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Before the Monsoons come ....

 

HELTER SKELTER BEFORE THE MONSOONS IN GOA

 

BY  ARMAND  RODRIGUES

 

In Goa, monsoons provide a welcome respite from the opulent heat and stifling dust of summer.  From June to September, torrential rain, ferocious winds, thunder and lightning are a constant.  The dust settles, the air is cleansed, the parched land becomes a huge sponge, the drying wells, river-beds and ponds are replenished, the life-giving waters are garnered in rice paddy fields.  The thunder and lightning chase away evil spirits lurking in the shadows and are the stuff for spooky grandmothers’ tales for kids.  Other than inescapable work in the paddy fields, a sense of semi-hibernation envelops the populace, as outdoor pursuits become subject to the vagaries of the weather, or as occupations linked to tourism come to a seasonal ebb.

Take a walk back in time to appreciate what people had to go through before the advent of the drenching downpours.   Remember that it rains in the same measure on the lands of the poor as the rich.  So, all stripes of Goans had to girth their loins and scramble.  Imagine life without electricity: No refrigerator to store food, no stoves, no electrical appliances.  Paraffin lamps and open cooking fires were the order of the day.

 

One of the first things that had to be attended to was waterproofing the house.  Broken Mangalore or Sanvordem tiles that had succumbed to errant coconuts, had to be replaced.  Roman tiles had to be re-arranged after leaves and other debris had been cleared from the “gutters” between the tiles.  The roofs of out-houses, chicken coops and the pig’s sty had to be re-thatched with palm fronds.   Since most homes were built of clay, the exposed walls had to be protected on the outside, with upright or plaited palm leaves fastened to a bamboo frame leaning against the walls.  Drains had to be made to divert water away from the house.  Coconut leaves, -shells, -husks and any firewood had to be piled up in a dry place.   It was not uncommon for people to hang coconut leaves, in pairs, astride a horizontal tree branch.  With one layer upon another, the outer layers kept the ones below dry, for use in the kitchen.

 

Provisions had to receive critical attention.  Coconut kernels had to be dried in the scorching sun, to make copra which was expressed for oil.  Large batches of paddy had to be boiled in huge copper pots, then dried on a bamboo mat, before being taken to a mill, in a basket on a person’s head, for de-husking.  The copra residue and the rice husks were saved for adding to the pig’s daily ration of swill.  Kerosene (paraffin) for lighting, in six-litre tin cans, was a must   Rice was stored in large clay urns or copper pots and rat-proofed.  Plenty of sea-salt was always on hand.  Sugar was kept in an earthenware vessel placed in a small moat to keep ants at bay.  A good supply of home-made sausages was suspended from the rafters in the kitchen, alongside onions and chillies.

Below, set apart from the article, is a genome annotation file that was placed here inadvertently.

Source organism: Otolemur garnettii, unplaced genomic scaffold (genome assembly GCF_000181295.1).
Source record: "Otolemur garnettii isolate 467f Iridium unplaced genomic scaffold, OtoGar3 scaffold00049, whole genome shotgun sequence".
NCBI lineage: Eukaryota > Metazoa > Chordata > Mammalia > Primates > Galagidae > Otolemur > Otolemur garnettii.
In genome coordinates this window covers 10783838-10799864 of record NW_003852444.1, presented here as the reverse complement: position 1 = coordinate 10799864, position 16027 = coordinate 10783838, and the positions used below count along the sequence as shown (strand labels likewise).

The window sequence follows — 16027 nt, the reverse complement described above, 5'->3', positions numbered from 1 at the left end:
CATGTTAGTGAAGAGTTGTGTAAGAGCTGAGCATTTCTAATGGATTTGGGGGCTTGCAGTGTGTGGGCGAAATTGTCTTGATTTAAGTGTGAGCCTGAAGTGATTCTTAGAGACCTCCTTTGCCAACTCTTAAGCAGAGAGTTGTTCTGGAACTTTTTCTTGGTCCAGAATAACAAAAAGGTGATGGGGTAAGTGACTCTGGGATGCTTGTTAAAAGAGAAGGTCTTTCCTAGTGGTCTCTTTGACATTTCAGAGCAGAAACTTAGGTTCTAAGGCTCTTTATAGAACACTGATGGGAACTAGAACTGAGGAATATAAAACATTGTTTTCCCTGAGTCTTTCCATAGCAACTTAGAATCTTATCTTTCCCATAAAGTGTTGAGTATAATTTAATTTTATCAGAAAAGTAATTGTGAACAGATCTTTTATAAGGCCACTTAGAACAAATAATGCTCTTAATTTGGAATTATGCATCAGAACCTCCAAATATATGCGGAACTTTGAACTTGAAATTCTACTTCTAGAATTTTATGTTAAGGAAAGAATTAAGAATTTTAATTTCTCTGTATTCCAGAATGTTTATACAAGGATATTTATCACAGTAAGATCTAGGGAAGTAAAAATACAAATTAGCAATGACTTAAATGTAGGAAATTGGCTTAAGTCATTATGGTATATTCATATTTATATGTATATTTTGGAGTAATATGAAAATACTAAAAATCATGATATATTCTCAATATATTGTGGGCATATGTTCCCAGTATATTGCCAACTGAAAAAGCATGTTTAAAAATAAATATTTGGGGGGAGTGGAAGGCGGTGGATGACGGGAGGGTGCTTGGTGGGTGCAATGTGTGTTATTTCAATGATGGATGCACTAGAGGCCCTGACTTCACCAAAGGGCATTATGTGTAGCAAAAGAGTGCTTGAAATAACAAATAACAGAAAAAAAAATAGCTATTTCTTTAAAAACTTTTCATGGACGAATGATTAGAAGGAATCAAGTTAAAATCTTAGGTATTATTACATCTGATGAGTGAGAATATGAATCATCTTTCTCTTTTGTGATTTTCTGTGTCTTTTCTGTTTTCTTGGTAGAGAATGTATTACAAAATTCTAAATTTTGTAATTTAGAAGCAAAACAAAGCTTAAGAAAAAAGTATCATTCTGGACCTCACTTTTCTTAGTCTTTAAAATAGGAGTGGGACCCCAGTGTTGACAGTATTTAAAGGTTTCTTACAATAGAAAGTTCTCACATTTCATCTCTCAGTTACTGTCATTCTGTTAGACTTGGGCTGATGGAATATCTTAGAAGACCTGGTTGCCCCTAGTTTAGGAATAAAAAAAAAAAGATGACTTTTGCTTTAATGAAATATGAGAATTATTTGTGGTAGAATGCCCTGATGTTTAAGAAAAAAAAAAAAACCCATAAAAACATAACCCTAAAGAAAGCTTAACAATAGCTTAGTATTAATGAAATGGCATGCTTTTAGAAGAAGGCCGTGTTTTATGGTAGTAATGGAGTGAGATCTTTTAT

Pickled mangoes, berries and fish, plus an assortment of dried fish, were necessary staples.  Coconuts and a slew of spices, including dried sour-mango slivers, were must-have items.    Salted pork was stored in thick clay pails, with a weighted wooden cover as a precaution against rats.  Stored blankets were examined for moth holes.   A supply of cashew nuts in the shell, or jackfruit seeds, was useful for roasting and exuding warmth on cold and dreary nights.

 

Woe betide those who forgot to stock up on any of these essentials.  They had to depend on the generosity of their neighbours and their limited supplies.

 

Finally, umbrellas were checked for broken ribs, followed by a triumphant shout of : “Bring on the rain”!

 

And, let us not forget a monsoon ritual of bygone days.  June 24 happens to be the feast of St. John The Baptist. Men and boys, drenched in the torrential rains, with their crown jewels draped in their best “khastis”, indulged in the religious tradition of “Sao Joao” and jumped into narrow neighbourhood wells. A”ghumot” egged them on.  Their reward was a treat and a big swig of fluid fortification (“feni”) provided by the homeowner.  Then on to the next house and the next and on and on………. The effects of the alcohol seemed to dissipate with each jump. Thereafter, any chapel or crucifix was a pit-stop for a thanksgiving prayer to “Sao Joao” for deliverance in one piece, from their risky dives.

 

 

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